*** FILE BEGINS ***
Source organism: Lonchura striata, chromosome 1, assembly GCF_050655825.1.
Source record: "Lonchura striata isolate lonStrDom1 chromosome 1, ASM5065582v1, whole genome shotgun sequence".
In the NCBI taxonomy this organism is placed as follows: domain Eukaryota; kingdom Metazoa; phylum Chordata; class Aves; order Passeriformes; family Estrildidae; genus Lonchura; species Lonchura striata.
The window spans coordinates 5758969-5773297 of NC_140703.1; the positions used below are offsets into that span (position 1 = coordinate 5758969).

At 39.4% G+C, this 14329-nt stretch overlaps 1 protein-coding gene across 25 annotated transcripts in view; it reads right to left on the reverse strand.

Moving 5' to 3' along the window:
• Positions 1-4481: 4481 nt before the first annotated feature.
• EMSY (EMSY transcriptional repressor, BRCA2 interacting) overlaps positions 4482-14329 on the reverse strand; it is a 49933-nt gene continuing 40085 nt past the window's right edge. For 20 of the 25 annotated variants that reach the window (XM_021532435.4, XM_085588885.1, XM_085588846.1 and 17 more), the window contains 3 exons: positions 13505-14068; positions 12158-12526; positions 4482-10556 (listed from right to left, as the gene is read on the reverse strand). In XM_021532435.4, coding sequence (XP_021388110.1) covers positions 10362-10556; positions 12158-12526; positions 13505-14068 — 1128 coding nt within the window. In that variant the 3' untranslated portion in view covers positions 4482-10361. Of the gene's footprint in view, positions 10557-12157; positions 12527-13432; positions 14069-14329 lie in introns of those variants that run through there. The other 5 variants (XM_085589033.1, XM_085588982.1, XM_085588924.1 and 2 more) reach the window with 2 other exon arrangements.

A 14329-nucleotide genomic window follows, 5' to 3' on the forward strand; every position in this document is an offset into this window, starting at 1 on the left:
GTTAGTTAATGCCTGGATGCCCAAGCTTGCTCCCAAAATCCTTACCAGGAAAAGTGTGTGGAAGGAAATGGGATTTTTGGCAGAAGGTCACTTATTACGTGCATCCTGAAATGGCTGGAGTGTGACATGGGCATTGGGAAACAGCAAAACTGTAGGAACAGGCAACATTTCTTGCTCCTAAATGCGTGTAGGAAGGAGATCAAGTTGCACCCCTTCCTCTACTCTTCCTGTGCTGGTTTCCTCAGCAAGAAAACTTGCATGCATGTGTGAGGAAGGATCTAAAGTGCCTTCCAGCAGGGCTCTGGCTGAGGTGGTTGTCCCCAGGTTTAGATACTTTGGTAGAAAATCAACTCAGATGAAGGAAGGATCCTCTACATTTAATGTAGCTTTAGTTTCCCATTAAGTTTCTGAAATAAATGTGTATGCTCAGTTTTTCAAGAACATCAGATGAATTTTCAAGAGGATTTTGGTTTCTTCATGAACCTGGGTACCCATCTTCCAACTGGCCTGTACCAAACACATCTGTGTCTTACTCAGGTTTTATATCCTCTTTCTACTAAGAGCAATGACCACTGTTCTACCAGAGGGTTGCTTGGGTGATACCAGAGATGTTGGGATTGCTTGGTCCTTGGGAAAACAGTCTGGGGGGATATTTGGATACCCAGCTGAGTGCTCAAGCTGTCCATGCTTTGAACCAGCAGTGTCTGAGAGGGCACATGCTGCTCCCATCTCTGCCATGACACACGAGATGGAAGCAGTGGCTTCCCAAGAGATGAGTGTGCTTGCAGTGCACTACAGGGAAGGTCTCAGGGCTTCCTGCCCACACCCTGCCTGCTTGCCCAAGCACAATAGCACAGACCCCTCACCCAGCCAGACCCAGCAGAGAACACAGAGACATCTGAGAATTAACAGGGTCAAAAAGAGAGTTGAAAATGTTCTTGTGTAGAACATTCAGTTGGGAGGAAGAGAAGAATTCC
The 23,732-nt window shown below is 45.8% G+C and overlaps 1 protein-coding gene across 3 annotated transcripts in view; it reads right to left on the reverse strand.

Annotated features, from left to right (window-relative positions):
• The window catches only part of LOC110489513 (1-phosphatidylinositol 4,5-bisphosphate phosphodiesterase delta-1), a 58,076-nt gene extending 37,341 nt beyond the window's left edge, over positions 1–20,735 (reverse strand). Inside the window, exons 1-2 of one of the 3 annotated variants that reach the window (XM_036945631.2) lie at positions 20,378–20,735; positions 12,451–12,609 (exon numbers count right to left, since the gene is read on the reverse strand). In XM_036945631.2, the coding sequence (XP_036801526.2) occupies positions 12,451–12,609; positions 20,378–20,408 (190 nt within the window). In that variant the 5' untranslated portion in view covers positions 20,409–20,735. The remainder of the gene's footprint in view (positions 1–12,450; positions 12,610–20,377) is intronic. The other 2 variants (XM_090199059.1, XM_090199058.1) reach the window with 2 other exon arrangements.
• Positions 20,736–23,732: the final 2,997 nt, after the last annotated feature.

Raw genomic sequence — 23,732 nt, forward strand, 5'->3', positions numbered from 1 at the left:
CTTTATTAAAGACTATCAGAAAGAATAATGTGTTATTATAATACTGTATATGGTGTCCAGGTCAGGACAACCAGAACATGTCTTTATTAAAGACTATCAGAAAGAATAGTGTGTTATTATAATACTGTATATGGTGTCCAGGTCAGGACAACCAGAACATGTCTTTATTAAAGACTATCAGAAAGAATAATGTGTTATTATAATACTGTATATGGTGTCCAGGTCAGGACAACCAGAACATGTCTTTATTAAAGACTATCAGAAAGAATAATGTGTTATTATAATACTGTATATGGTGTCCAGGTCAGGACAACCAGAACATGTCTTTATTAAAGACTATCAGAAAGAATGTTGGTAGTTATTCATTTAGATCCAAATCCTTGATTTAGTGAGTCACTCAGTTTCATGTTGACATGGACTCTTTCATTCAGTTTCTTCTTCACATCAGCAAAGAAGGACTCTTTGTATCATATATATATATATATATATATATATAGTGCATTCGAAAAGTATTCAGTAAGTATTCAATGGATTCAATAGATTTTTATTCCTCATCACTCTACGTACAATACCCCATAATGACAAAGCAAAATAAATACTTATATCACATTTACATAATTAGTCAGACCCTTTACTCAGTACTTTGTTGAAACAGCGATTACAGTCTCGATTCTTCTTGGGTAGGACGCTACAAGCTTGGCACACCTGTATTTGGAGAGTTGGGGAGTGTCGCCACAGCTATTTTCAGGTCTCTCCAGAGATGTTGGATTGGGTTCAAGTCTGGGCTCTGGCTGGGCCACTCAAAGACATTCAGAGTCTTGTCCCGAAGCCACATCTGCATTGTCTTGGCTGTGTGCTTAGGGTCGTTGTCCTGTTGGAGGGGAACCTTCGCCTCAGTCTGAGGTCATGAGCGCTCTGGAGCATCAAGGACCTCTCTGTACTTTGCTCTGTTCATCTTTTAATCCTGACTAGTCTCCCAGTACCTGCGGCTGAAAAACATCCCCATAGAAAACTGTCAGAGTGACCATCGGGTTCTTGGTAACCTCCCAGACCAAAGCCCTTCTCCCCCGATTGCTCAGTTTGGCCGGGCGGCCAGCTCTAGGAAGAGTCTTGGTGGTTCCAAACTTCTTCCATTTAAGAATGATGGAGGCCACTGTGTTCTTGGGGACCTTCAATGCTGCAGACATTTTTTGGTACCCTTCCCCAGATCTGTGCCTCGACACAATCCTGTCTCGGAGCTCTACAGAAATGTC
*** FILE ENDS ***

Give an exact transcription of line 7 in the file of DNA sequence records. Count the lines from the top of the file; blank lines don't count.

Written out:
• Positions 1-4481: 4481 nt before the first annotated feature.